Four years later – and broke as the rest of Ireland – my live experiences with my ‘home’ county Dublin have been restricted to cheapies on Hill 16, a place where my reward for paying only a tenner to get in is the need to say as little as possible. Or at least that’s what I thought, until an insensitive German colleague nattered his way inanely through an entire Leinster Final, forcing me to speak, too. The source of my fear – a local GAA pub where I once tried to order a pint in my indisguisable English accent and nearly got lynched – turned out to be far more intimidating that the HIll itself. I learnt that being able to name at least three of the Dublin starting fifteen is enough to excuse your place of birth. Just. So I did what anyone else would do under the circumstances: bought a season ticket.
Which brings me to now, a freezing January early-season, and a new commitment. I’m not sure if I’m a Dublin fan or just someone who watches the team, yet, but I make my first trip to the spot half of GAA would like to see more of (even this Englishman’s heard the ‘why do Dublin always play at Croker?’ line), for the ‘hardcore fans only’ O’Byrne Cup. Freezing my extremities and listening to the chunky woman next to me scream “you’re better than that Bernard” in a deep husky tone every time the notorious Mr Brogan misses a forty yarder by a foot or two wasn’t, until now, what Januarys were all about.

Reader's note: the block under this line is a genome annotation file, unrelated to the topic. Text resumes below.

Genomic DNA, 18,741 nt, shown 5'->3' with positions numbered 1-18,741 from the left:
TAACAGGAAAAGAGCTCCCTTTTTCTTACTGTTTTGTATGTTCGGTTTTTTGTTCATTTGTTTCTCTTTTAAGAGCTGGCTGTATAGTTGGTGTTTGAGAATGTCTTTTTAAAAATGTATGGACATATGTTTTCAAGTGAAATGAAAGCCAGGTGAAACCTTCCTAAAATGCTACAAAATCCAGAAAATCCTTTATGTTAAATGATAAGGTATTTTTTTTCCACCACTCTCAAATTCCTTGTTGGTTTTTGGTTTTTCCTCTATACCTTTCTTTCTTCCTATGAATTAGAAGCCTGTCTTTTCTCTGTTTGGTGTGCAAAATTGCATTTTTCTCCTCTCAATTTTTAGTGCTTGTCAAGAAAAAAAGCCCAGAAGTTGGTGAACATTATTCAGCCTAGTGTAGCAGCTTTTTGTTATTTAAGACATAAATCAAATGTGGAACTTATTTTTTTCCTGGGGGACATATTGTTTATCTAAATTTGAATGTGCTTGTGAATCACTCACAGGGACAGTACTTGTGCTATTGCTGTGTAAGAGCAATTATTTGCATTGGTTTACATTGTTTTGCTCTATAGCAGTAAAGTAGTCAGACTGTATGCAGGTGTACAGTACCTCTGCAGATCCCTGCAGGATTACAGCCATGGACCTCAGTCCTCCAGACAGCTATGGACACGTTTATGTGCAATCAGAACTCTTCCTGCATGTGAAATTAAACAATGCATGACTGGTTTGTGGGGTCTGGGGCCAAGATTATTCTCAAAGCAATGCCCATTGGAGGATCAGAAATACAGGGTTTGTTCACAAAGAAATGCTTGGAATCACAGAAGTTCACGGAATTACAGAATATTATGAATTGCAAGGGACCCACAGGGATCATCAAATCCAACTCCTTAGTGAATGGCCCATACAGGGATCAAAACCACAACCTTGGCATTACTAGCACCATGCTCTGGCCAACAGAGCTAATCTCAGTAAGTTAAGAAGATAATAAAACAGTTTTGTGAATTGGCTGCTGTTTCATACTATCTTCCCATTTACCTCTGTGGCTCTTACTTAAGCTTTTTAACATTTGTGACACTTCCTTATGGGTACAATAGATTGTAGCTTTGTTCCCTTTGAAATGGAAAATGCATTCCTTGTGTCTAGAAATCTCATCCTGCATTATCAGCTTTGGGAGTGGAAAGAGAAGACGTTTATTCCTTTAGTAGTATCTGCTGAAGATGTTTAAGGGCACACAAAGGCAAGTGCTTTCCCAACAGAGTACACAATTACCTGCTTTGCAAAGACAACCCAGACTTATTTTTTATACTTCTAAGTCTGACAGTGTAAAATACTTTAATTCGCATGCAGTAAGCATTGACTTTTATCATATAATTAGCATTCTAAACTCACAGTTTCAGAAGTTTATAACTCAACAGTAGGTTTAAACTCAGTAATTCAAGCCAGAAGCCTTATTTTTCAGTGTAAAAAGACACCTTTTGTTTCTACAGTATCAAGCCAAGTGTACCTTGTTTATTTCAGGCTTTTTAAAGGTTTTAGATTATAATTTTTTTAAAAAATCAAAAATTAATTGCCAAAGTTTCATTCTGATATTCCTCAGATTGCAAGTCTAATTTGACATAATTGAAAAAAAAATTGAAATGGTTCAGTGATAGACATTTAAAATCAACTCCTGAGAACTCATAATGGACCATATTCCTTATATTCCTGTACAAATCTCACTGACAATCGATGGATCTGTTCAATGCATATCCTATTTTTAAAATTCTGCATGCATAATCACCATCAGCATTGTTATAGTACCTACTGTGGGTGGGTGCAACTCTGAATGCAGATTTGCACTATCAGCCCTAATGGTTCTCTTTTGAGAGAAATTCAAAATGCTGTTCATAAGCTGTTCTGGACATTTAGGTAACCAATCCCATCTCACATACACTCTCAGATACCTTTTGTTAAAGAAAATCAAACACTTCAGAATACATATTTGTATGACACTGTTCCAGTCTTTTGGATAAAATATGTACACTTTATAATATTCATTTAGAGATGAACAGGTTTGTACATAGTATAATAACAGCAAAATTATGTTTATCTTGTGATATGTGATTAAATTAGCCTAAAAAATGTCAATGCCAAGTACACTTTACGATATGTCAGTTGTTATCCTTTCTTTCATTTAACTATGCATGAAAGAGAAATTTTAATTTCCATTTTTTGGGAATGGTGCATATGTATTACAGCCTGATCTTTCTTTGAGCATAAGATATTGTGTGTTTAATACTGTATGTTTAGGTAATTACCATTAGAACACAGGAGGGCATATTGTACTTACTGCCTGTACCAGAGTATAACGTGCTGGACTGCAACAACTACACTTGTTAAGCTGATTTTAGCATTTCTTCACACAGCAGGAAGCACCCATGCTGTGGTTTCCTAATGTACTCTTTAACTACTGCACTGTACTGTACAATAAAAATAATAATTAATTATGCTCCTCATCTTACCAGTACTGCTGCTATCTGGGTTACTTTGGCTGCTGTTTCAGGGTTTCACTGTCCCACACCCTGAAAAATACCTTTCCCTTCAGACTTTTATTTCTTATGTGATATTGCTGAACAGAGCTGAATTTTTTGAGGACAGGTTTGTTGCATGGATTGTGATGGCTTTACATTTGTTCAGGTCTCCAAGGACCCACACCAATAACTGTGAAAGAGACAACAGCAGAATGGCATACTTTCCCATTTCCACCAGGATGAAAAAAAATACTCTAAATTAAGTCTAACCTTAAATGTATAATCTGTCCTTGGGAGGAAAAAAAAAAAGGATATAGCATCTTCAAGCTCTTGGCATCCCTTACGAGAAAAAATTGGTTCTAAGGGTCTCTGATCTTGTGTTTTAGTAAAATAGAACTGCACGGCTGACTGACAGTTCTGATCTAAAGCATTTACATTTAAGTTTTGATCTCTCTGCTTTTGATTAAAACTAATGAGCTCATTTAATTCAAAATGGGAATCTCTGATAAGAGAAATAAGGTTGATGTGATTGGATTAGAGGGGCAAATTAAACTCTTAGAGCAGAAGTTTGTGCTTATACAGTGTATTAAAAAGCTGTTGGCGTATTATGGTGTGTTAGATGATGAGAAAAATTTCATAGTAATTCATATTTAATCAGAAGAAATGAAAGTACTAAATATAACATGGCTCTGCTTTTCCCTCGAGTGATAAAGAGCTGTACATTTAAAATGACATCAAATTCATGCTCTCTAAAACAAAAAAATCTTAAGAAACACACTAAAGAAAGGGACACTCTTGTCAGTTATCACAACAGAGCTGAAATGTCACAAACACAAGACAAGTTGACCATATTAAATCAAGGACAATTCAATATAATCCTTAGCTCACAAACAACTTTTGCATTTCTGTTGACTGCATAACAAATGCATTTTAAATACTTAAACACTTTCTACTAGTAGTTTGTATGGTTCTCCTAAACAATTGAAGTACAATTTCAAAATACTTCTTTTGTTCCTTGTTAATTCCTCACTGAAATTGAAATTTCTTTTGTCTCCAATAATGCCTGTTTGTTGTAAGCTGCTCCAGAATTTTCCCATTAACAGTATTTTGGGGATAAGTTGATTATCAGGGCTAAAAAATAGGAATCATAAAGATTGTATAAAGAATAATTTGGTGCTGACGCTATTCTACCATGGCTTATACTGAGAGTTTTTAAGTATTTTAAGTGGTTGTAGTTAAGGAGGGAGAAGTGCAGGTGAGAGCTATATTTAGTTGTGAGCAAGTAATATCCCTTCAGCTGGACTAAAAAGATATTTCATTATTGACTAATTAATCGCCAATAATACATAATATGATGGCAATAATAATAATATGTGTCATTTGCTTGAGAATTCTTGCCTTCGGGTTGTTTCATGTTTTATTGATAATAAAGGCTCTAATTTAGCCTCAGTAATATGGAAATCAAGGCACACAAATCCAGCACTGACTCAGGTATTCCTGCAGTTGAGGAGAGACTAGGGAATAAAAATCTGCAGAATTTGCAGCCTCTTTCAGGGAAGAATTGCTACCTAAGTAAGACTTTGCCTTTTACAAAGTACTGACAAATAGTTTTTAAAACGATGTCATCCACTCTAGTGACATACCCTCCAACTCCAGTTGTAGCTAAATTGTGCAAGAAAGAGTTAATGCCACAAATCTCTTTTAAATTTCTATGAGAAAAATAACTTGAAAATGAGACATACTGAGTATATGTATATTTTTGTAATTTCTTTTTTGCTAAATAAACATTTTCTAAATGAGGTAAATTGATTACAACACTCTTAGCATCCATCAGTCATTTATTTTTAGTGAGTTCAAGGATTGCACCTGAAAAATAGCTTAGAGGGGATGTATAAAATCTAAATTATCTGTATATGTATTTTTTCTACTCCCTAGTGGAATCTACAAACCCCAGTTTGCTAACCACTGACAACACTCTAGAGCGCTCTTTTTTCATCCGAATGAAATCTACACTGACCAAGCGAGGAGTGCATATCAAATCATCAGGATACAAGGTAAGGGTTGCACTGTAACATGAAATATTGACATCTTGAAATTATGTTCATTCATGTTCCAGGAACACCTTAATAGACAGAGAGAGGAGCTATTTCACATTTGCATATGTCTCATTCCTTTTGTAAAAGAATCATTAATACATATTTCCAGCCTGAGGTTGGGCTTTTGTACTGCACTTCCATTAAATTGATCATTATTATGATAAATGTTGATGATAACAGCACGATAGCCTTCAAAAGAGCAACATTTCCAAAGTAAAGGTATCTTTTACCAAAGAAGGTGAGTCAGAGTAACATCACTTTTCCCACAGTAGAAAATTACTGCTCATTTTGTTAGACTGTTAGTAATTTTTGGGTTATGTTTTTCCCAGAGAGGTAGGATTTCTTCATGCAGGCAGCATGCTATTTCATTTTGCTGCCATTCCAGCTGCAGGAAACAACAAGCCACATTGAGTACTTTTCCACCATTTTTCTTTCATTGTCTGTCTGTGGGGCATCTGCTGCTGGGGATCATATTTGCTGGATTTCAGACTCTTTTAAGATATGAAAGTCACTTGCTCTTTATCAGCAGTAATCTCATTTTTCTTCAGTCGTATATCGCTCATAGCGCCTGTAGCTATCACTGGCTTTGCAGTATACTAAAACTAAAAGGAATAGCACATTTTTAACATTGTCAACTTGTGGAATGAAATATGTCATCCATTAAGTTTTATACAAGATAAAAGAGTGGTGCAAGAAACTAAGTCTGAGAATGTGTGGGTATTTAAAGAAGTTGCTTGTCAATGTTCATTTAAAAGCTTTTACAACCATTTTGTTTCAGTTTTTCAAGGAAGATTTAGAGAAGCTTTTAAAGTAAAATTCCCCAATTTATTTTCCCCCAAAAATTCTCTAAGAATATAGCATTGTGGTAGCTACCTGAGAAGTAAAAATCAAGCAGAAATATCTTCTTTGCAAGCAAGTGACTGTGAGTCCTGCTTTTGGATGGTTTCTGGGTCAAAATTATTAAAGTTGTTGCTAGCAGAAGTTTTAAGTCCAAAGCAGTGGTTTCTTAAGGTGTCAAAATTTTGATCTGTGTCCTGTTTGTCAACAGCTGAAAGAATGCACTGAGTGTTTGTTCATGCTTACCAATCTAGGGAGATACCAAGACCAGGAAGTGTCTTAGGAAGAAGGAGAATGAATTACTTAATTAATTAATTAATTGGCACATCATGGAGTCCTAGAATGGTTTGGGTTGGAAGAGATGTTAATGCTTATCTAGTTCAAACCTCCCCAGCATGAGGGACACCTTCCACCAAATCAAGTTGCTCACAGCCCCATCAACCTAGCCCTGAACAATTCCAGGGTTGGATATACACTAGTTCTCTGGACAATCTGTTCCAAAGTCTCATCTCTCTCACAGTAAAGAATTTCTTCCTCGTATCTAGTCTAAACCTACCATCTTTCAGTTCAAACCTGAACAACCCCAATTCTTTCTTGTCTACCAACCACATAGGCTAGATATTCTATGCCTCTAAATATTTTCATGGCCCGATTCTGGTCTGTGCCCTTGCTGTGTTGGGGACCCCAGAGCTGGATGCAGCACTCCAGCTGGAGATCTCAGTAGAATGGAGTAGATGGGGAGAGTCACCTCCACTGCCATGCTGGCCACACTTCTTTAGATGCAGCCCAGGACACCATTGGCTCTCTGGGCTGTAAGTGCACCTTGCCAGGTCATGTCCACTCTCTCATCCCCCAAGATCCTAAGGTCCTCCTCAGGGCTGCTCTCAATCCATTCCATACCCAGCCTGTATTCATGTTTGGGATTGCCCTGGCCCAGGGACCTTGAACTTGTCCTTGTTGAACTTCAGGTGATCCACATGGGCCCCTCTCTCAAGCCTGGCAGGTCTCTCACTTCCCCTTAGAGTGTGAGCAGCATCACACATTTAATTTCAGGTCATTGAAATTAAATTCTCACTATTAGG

I’m sat halfway up the main stand, and unlike Croker, I can smell the wet grass when the players skid and crumble under a long ball. Clontarf local Jack McCaffery stands out on the pitch – he ‘s the Gaelic football equivalent of the pint-sized soccer midfielder, sneaking around his opposite number with a low centre of gravity; a pocket rocket who loses the ball almost as often as he wins it, but plays with double the energy of anyone else on the field. Goalie Shane Supple stops a few crackers in the final ten minutes, but it’s probably for the best: I don’t know a lot about Gaelic football, but slinging your goal kicks off the pitch so consistently doesn’t seem an obvious strength.
The students are better than I expected. It’s only a Baggio-esque penalty, a late red card (for gurning at the referee, as far as I could tell) and a strong last five minutes that mean Dublin win by as much as they do, and my pre-league season virginity – like the days of irrational hatred – is gone forever.
For me, Parnell Park’s charm is in making GAA seem amateur in a way Croker never had. There are team sheets printed on a single side of A4 (but still an eccentric €2 a pop, but hey, it’s for charity), kids invading the pitch with hurleys at halftime and grabbing the players for autographs at the end, and the odd noticeable grimace from the sky blues as comments are flung from the crowd. Are we looking at 2013’s All Ireland Champions? A moustachioed lad in the chipper post game thinks so. He asks about the accent, too (a mix of Wiltshire and Midlands, hopefully minus the farmer, since you asked), and mumbles with a certain respect through his chip filled gob when I pull out my season ticket as a convincer. “We’re gonna win it again lad, you wait”. It seems – for him at least – you can learn from watching shambolic winter sport in a foggy freezer.